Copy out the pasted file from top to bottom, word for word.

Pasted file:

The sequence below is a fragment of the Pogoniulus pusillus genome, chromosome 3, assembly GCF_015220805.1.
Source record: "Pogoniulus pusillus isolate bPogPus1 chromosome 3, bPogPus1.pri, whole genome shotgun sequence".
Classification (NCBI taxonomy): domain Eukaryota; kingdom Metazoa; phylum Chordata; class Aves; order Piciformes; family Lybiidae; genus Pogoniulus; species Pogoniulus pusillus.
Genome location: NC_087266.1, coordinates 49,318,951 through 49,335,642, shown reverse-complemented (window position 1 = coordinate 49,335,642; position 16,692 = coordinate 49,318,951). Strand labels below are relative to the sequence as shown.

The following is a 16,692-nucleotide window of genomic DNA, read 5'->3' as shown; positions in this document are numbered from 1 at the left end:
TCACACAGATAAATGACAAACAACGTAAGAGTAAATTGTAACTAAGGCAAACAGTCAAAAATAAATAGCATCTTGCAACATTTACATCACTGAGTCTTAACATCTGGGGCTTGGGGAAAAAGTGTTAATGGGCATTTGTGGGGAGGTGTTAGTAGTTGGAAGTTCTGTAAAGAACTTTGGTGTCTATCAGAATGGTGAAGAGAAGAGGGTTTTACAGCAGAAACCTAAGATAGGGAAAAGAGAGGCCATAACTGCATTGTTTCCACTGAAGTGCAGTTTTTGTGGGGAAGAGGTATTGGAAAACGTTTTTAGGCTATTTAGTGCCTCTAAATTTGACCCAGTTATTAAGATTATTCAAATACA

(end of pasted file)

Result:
The sequence below is a fragment of the Pogoniulus pusillus genome, chromosome 3, assembly GCF_015220805.1.
Source record: "Pogoniulus pusillus isolate bPogPus1 chromosome 3, bPogPus1.pri, whole genome shotgun sequence".
Classification (NCBI taxonomy): domain Eukaryota; kingdom Metazoa; phylum Chordata; class Aves; order Piciformes; family Lybiidae; genus Pogoniulus; species Pogoniulus pusillus.
Genome location: NC_087266.1, coordinates 49,318,951 through 49,335,642, shown reverse-complemented (window position 1 = coordinate 49,335,642; position 16,692 = coordinate 49,318,951). Strand labels below are relative to the sequence as shown.

The following is a 16,692-nucleotide window of genomic DNA, read 5'->3' as shown; positions in this document are numbered from 1 at the left end:
TCACACAGATAAATGACAAACAACGTAAGAGTAAATTGTAACTAAGGCAAACAGTCAAAAATAAATAGCATCTTGCAACATTTACATCACTGAGTCTTAACATCTGGGGCTTGGGGAAAAAGTGTTAATGGGCATTTGTGGGGAGGTGTTAGTAGTTGGAAGTTCTGTAAAGAACTTTGGTGTCTATCAGAATGGTGAAGAGAAGAGGGTTTTACAGCAGAAACCTAAGATAGGGAAAAGAGAGGCCATAACTGCATTGTTTCCACTGAAGTGCAGTTTTTGTGGGGAAGAGGTATTGGAAAACGTTTTTAGGCTATTTAGTGCCTCTAAATTTGACCCAGTTATTAAGATTATTCAAATACA